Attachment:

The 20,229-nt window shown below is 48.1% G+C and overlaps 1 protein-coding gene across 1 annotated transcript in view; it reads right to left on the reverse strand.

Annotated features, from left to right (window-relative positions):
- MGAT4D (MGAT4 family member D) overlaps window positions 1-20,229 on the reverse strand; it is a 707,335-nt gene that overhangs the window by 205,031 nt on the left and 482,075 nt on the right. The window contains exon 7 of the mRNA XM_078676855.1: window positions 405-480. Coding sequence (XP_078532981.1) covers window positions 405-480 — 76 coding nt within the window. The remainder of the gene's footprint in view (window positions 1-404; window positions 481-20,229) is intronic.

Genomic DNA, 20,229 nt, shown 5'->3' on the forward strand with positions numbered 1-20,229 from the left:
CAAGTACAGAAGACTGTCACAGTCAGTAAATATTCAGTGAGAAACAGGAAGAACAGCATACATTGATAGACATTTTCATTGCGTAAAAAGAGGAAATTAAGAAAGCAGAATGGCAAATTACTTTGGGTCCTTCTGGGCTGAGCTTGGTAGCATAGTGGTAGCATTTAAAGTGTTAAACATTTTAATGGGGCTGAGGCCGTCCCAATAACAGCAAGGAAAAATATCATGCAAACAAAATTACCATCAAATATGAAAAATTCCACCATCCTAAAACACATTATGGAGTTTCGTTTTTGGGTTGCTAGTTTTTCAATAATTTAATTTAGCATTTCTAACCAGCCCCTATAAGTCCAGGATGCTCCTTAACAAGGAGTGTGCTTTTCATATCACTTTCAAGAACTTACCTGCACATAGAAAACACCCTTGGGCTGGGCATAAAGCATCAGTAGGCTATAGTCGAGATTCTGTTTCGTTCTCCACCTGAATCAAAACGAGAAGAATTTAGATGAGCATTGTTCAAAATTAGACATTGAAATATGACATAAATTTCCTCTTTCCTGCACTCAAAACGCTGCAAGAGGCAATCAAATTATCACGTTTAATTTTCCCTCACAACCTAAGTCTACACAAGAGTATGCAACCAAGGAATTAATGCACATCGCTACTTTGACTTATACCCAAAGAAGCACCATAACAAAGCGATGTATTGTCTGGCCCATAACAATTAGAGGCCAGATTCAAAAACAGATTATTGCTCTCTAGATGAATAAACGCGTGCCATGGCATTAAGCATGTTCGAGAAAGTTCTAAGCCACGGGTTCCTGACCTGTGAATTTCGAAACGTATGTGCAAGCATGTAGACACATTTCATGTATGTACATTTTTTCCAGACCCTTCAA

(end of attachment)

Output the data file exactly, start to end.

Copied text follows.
The 20,229-nt window shown below is 48.1% G+C and overlaps 1 protein-coding gene across 1 annotated transcript in view; it reads right to left on the reverse strand.

Annotated features, from left to right (window-relative positions):
- MGAT4D (MGAT4 family member D) overlaps window positions 1-20,229 on the reverse strand; it is a 707,335-nt gene that overhangs the window by 205,031 nt on the left and 482,075 nt on the right. The window contains exon 7 of the mRNA XM_078676855.1: window positions 405-480. Coding sequence (XP_078532981.1) covers window positions 405-480 — 76 coding nt within the window. The remainder of the gene's footprint in view (window positions 1-404; window positions 481-20,229) is intronic.

Genomic DNA, 20,229 nt, shown 5'->3' on the forward strand with positions numbered 1-20,229 from the left:
CAAGTACAGAAGACTGTCACAGTCAGTAAATATTCAGTGAGAAACAGGAAGAACAGCATACATTGATAGACATTTTCATTGCGTAAAAAGAGGAAATTAAGAAAGCAGAATGGCAAATTACTTTGGGTCCTTCTGGGCTGAGCTTGGTAGCATAGTGGTAGCATTTAAAGTGTTAAACATTTTAATGGGGCTGAGGCCGTCCCAATAACAGCAAGGAAAAATATCATGCAAACAAAATTACCATCAAATATGAAAAATTCCACCATCCTAAAACACATTATGGAGTTTCGTTTTTGGGTTGCTAGTTTTTCAATAATTTAATTTAGCATTTCTAACCAGCCCCTATAAGTCCAGGATGCTCCTTAACAAGGAGTGTGCTTTTCATATCACTTTCAAGAACTTACCTGCACATAGAAAACACCCTTGGGCTGGGCATAAAGCATCAGTAGGCTATAGTCGAGATTCTGTTTCGTTCTCCACCTGAATCAAAACGAGAAGAATTTAGATGAGCATTGTTCAAAATTAGACATTGAAATATGACATAAATTTCCTCTTTCCTGCACTCAAAACGCTGCAAGAGGCAATCAAATTATCACGTTTAATTTTCCCTCACAACCTAAGTCTACACAAGAGTATGCAACCAAGGAATTAATGCACATCGCTACTTTGACTTATACCCAAAGAAGCACCATAACAAAGCGATGTATTGTCTGGCCCATAACAATTAGAGGCCAGATTCAAAAACAGATTATTGCTCTCTAGATGAATAAACGCGTGCCATGGCATTAAGCATGTTCGAGAAAGTTCTAAGCCACGGGTTCCTGACCTGTGAATTTCGAAACGTATGTGCAAGCATGTAGACACATTTCATGTATGTACATTTTTTCCAGACCCTTCAA